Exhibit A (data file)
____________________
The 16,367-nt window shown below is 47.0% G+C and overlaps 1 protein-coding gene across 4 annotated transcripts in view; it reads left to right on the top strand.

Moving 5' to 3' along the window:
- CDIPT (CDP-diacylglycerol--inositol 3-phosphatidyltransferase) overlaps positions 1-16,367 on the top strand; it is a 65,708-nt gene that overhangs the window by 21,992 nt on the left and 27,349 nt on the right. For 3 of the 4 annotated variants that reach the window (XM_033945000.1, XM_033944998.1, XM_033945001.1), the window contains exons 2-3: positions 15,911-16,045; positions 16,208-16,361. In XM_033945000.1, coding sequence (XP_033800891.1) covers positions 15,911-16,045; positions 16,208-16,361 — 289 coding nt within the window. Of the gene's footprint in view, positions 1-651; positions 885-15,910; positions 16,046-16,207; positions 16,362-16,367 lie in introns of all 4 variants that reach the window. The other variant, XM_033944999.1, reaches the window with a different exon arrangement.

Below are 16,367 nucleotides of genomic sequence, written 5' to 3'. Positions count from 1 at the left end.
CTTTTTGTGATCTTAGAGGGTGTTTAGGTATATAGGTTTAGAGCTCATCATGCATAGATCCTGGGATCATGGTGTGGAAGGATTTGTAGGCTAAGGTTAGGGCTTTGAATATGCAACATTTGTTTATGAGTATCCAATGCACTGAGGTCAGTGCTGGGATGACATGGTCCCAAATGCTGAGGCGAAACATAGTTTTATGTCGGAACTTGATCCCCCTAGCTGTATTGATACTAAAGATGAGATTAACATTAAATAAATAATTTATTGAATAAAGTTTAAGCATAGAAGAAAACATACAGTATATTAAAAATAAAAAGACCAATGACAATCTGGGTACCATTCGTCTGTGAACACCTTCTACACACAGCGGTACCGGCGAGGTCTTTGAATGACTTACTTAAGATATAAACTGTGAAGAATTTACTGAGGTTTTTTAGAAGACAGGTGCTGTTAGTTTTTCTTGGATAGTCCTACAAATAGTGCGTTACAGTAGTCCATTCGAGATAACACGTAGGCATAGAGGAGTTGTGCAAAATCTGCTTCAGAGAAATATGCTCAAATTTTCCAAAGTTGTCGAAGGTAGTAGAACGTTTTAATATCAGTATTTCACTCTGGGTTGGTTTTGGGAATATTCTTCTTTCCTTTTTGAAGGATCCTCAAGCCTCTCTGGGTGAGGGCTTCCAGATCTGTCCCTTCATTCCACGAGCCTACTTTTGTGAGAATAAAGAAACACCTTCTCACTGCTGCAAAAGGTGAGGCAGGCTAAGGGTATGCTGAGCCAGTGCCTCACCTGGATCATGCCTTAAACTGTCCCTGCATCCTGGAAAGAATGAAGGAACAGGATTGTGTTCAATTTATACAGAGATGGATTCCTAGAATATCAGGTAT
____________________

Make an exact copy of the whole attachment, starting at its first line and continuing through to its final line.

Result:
The 16,367-nt window shown below is 47.0% G+C and overlaps 1 protein-coding gene across 4 annotated transcripts in view; it reads left to right on the top strand.

Moving 5' to 3' along the window:
- CDIPT (CDP-diacylglycerol--inositol 3-phosphatidyltransferase) overlaps positions 1-16,367 on the top strand; it is a 65,708-nt gene that overhangs the window by 21,992 nt on the left and 27,349 nt on the right. For 3 of the 4 annotated variants that reach the window (XM_033945000.1, XM_033944998.1, XM_033945001.1), the window contains exons 2-3: positions 15,911-16,045; positions 16,208-16,361. In XM_033945000.1, coding sequence (XP_033800891.1) covers positions 15,911-16,045; positions 16,208-16,361 — 289 coding nt within the window. Of the gene's footprint in view, positions 1-651; positions 885-15,910; positions 16,046-16,207; positions 16,362-16,367 lie in introns of all 4 variants that reach the window. The other variant, XM_033944999.1, reaches the window with a different exon arrangement.

Below are 16,367 nucleotides of genomic sequence, written 5' to 3'. Positions count from 1 at the left end.
CTTTTTGTGATCTTAGAGGGTGTTTAGGTATATAGGTTTAGAGCTCATCATGCATAGATCCTGGGATCATGGTGTGGAAGGATTTGTAGGCTAAGGTTAGGGCTTTGAATATGCAACATTTGTTTATGAGTATCCAATGCACTGAGGTCAGTGCTGGGATGACATGGTCCCAAATGCTGAGGCGAAACATAGTTTTATGTCGGAACTTGATCCCCCTAGCTGTATTGATACTAAAGATGAGATTAACATTAAATAAATAATTTATTGAATAAAGTTTAAGCATAGAAGAAAACATACAGTATATTAAAAATAAAAAGACCAATGACAATCTGGGTACCATTCGTCTGTGAACACCTTCTACACACAGCGGTACCGGCGAGGTCTTTGAATGACTTACTTAAGATATAAACTGTGAAGAATTTACTGAGGTTTTTTAGAAGACAGGTGCTGTTAGTTTTTCTTGGATAGTCCTACAAATAGTGCGTTACAGTAGTCCATTCGAGATAACACGTAGGCATAGAGGAGTTGTGCAAAATCTGCTTCAGAGAAATATGCTCAAATTTTCCAAAGTTGTCGAAGGTAGTAGAACGTTTTAATATCAGTATTTCACTCTGGGTTGGTTTTGGGAATATTCTTCTTTCCTTTTTGAAGGATCCTCAAGCCTCTCTGGGTGAGGGCTTCCAGATCTGTCCCTTCATTCCACGAGCCTACTTTTGTGAGAATAAAGAAACACCTTCTCACTGCTGCAAAAGGTGAGGCAGGCTAAGGGTATGCTGAGCCAGTGCCTCACCTGGATCATGCCTTAAACTGTCCCTGCATCCTGGAAAGAATGAAGGAACAGGATTGTGTTCAATTTATACAGAGATGGATTCCTAGAATATCAGGTAT